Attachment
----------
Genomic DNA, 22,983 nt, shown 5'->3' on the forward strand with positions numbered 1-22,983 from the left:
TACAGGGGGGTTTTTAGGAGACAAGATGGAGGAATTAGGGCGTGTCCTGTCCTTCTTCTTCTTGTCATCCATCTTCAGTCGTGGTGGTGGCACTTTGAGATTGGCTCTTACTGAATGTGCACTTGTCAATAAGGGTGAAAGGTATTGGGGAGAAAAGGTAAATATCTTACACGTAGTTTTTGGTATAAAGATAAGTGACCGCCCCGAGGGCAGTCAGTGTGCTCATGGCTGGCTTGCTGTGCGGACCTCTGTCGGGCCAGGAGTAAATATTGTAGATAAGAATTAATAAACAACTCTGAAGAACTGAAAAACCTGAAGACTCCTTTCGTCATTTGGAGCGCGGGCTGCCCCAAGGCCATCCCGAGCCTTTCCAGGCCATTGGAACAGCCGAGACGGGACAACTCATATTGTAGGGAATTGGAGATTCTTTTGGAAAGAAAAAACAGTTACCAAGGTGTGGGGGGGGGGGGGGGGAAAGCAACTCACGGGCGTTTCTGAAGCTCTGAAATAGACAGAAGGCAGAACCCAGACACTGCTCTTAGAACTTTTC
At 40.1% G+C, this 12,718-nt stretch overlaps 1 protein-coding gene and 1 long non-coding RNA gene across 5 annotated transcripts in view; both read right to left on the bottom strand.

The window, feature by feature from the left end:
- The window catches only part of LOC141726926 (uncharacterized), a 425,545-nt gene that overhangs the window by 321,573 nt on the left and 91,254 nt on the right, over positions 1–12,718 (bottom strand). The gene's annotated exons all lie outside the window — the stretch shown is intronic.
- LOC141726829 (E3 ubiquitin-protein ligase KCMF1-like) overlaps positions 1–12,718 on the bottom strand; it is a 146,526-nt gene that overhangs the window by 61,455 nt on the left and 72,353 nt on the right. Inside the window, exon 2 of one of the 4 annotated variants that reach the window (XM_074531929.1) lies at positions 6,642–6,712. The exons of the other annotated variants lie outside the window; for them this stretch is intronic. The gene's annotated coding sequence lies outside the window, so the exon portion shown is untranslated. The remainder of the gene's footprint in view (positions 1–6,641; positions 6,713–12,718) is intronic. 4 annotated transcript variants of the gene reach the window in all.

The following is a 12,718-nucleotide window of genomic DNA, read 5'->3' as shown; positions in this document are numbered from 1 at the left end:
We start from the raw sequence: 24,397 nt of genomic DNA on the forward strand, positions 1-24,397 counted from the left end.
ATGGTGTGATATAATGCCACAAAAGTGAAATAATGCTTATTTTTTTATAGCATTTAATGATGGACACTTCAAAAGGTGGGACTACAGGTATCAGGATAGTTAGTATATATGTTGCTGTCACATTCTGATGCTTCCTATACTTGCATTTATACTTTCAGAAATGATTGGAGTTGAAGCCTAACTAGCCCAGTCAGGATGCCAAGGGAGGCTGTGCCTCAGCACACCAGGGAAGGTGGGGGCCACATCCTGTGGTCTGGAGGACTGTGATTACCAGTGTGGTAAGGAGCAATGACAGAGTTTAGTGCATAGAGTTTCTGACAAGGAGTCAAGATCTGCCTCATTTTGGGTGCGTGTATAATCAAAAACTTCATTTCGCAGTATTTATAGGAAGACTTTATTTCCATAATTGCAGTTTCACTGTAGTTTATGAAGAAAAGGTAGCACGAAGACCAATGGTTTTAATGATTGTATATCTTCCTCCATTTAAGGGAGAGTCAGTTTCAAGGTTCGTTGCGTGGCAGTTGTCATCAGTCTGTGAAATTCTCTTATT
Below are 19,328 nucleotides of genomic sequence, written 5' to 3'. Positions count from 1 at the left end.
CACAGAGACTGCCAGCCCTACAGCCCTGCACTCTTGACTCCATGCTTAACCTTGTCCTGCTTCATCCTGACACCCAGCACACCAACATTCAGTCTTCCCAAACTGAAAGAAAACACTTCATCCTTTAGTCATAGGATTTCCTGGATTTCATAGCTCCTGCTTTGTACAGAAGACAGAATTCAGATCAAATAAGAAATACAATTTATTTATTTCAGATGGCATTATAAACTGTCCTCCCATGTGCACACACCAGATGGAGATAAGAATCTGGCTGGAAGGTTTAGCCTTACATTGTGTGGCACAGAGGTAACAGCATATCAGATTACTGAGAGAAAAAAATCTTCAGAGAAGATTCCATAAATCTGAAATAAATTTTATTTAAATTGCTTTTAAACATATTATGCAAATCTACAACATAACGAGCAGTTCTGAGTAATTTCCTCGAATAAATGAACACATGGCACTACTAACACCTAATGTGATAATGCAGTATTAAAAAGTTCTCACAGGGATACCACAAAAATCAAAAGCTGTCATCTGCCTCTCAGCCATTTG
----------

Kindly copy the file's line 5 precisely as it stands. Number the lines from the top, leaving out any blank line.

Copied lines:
- The window catches only part of LOC141726926 (uncharacterized), a 425,545-nt gene that overhangs the window by 321,573 nt on the left and 91,254 nt on the right, over positions 1–12,718 (bottom strand). The gene's annotated exons all lie outside the window — the stretch shown is intronic.